My Take
PUBLISHED : Friday, 27 June, 2014, 3:13am
UPDATED : Friday, 27 June, 2014, 3:18am

China, United States go to extremes over farce

BIO

Alex Lo is a senior writer at the South China Morning Post. He writes editorials and the daily “My Take” column on page 2. He also edits the weekly science and technology page in Sunday Morning Post.
 

The central government's propaganda machine has a habit of dismissing things it doesn't like as "farce".

Occupy Central's mock referendum, which has attracted more than 740,000 voters, has been denounced as "an illegal farce". This week, Foreign Ministry spokeswoman Hua Chunying dismissed as "a complete farce" a US congressional move to rename the street where the Chinese embassy is located in Washington after jailed Nobel Peace laureate Liu Xiaobo.

Actually, this is a bit of a farce. I am all for releasing Liu unconditionally, but the new address will serve no other purpose than provoking Beijing.

The US House Appropriations Committee approved an amendment to the Fiscal Year 2015 State and Foreign Operations Bill that would force the State Department to rename the street. Instead of 3505 International Place, NW, the embassy will have a new address: No 1 Liu Xiaobo Plaza. In the 1980s, the State Department renamed the street outside the Soviet embassy as Andrei Sakharov Plaza, after the dissident nuclear physicist.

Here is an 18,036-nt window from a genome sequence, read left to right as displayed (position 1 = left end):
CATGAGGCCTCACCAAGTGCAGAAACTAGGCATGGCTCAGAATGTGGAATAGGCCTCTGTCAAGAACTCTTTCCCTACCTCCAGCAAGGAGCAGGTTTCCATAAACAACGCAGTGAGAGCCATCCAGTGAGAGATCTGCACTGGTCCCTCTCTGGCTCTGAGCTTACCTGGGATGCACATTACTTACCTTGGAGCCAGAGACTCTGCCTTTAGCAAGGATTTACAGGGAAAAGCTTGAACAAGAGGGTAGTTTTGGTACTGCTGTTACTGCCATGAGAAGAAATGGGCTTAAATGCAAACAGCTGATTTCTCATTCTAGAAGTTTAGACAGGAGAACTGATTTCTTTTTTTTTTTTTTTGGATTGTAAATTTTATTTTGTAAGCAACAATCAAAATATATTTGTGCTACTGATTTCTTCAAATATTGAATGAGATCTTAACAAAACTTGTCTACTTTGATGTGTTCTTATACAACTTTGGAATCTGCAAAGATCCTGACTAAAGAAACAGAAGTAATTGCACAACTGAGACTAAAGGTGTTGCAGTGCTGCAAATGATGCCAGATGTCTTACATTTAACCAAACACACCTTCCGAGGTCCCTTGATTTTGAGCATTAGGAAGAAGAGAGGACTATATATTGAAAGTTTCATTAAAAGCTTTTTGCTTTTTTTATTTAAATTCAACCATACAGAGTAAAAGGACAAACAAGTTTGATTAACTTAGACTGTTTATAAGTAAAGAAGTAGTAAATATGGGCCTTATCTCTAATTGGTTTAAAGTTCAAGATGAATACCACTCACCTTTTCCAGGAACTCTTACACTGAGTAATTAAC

One reason the amendment went so far in the US legislature is because it was sponsored by the influential but retiring representative Frank Wolf, who spent much of the last 34 years climbing up the ranks of the powerful committee in charge of, you guess it, funding. A Republican who represents Virginia, Wolf is a master of pork-barrel politics and has exploited his position to steer massive federal funds to booming north Virginia. Now that's "real" democracy at work.

To be fair, Chinese communists invented this sort of provocation. During the Cultural Revolution, Red Guards renamed the street outside the Soviet embassy in Beijing "Anti-Revisionism Road", the ideological tag used against communist Russia after the Sino-Soviet split.

Even so, China is now incensed. Hey, don't get mad, get even. The bill wouldn't come into effect till next fiscal year, so there's plenty of time to rename the address of the US embassy in Beijing. In Chinese online forums, various names have been proposed.

How about No 1 Edward Snowden Boulevard or Guantanamo Bay Avenue for the US embassy?

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